I’m standing on our front walk, shivering in the night air, dressed only in my nightie. I’m waiting for the dog to say his final goodnight to the yard, a process that involves sniffing every bush and marking his property repeatedly. Like most things with dogs and small children and the elderly, the ritual takes the time it takes, and there’s no use rushing it.
It’s very dark and very late and I look up, searching the night sky. It doesn’t disappoint. The stars are out in full force, sparkling and shining and scattered abundantly across the sky, and I am deeply calmed by the sight of them. My shoulders drop, my breathing deepens, and I forget about the dog.
When I was eleven, Halley’s Comet streaked into the sky, captivating headlines and science teachers and little girls and their daddies. My father and I stood out in a field well past my bedtime staring at the fuzzy white speck of light, and I remember him telling me I’d see it again as an 86 year-old woman, long after he was gone.
The idea of a comet returning like clockwork every 75 years was both mind-boggling and weirdly comforting. I loved the predictability of it, the anticipation of its return even as we lose sight of it. We moved often when I was a kid, and everything always seemed new and different. I loved the idea that no matter what happened in my little life or on this planet, in 75 years that speck of light would be back, shining down on a little girl and her daddy in a field at night.
The night sky became a touchstone for me; a constant in all the change in my life. As we moved houses and hemispheres, looking up at the inky blackness became a new-house ritual for me, a coming home no matter what new room my bed occupied.
The night sky, with its stars and comets and galaxies, still soothes me. Its contents are far bigger than I am, its history longer, and its rhythm totally unaffected by my comings and goings, my fears and hopes. In all the change I’ve faced as an adult, it has been a continued source of peace.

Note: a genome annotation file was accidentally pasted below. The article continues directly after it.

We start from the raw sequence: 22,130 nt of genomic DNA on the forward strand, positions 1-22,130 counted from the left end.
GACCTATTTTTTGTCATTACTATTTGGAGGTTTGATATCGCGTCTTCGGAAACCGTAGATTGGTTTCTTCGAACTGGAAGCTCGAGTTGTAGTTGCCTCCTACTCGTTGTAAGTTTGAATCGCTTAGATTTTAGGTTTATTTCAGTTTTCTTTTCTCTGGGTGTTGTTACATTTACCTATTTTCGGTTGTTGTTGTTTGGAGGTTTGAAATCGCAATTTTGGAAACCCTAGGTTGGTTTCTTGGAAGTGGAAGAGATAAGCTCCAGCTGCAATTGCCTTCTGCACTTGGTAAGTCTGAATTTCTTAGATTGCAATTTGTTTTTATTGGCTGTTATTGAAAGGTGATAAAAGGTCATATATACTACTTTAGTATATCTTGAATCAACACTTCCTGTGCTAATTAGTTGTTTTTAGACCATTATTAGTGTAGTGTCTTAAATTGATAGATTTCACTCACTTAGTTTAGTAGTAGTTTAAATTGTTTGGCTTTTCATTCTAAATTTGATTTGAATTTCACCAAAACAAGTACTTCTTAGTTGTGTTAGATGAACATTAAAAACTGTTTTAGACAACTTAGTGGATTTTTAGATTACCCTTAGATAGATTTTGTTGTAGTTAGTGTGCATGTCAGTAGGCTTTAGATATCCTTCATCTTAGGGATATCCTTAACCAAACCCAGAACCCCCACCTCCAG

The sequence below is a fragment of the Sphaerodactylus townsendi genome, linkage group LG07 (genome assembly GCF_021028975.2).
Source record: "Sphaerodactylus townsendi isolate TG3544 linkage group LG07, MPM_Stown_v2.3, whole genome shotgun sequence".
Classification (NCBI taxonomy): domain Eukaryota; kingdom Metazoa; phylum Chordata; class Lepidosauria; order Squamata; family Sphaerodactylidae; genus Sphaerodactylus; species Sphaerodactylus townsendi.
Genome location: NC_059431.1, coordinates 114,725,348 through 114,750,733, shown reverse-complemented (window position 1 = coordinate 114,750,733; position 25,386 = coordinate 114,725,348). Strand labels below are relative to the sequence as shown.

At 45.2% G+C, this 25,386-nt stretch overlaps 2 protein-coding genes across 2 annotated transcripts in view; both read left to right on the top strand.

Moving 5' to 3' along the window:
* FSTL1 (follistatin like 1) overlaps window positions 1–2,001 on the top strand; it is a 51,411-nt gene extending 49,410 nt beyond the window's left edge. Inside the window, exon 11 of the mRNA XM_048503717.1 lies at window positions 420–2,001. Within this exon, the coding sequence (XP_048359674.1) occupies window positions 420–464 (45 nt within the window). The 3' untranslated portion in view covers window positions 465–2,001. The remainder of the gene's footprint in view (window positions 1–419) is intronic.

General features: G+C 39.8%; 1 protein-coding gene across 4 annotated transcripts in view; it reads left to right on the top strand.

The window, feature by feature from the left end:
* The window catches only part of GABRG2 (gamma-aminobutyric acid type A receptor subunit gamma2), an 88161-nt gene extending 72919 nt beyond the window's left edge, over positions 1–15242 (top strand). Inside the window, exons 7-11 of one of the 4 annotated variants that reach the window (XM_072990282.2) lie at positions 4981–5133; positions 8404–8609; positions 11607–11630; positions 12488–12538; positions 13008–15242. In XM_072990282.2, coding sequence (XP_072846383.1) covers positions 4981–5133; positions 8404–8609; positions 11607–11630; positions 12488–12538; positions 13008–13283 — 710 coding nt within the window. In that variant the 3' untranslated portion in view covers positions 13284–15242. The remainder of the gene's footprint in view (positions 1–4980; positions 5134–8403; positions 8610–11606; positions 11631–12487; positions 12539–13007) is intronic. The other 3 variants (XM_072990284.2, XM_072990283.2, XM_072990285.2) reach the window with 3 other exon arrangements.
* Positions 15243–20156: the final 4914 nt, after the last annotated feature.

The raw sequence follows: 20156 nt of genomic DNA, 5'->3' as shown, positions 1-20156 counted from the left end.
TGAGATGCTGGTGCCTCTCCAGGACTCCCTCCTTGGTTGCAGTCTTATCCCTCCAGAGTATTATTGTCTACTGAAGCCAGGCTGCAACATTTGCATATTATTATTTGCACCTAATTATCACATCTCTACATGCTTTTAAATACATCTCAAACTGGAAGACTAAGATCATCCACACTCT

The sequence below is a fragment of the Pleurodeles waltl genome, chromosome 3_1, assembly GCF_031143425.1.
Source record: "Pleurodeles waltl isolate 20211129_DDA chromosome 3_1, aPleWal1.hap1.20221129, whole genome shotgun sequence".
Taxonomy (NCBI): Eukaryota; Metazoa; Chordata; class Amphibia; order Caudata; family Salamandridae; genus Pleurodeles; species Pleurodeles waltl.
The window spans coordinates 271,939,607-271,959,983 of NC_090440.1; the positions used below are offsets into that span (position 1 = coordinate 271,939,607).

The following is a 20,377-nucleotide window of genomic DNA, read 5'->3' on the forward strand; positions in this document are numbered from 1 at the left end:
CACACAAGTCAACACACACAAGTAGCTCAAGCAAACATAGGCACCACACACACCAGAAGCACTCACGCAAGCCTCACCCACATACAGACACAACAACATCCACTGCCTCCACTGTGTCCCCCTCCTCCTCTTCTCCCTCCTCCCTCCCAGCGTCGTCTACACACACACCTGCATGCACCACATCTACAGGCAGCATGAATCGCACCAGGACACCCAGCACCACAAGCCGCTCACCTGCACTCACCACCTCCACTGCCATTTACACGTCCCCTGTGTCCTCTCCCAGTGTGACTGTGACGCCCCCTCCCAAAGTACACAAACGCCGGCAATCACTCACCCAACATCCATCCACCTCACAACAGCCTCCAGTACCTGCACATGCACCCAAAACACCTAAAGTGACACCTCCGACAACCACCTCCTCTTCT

Some nights, in the middle of the messy stickiness of this life I forget to look up. Sometimes clouds obscure my view, and like a baby playing peek-a-boo, I forget the stars are there. Some nights, try as I might, my thoughts tug urgently at the corners of my mind, bringing me back to deadlines and unpacked lunches and appointments I’ve forgotten to schedule and the calm I need so desperately slips through my fingers.
But it’s always there. Even in the daytime, as I drive carpool and return phone calls and run impossibly late for all things, the stars and the sky are still there, exactly as they are at night.
I just have to work harder to see them.
Lately, I’m extending that effort beyond the sky.
I’m noticing Amy and Lottie, heads bent together over a shared book as they wait for their hair to dry after their showers. I’m watching Sara’s face as Simon walks through the door unexpectedly, and see her happy to share some bonus time with her bonus brother. I see Jack’s frustration bubble to the surface and watch him channel it differently, offering to walk the dog instead of slamming his door. I watch Gabe talk to Caden, as they comfortably clean the kitchen after dinner.
It’s easy to forget that these moments exist.
I get distracted by the noise of blended family life: the schedules and the agreements and the not-quite-rights. The disappointments sometimes cloud my view. But just like the stars in the night sky, these moments exist.
The relationships created in this family will long outlast me. The memories we make together will shine with a patina I can’t yet understand. The six people Gabe and I are raising together will go out into the world strengthened by a story enmeshed with the stories of their siblings and parents.
Just like the night sky, that legacy is unaffected by the daily comings and goings. Just like the night sky, that story is far greater than a long day or a tough conversation. And just like the night sky, that promise calms and centers me.
Feeling tossed and turned by this blended family adventure? Look up. Look around. The stars are everywhere.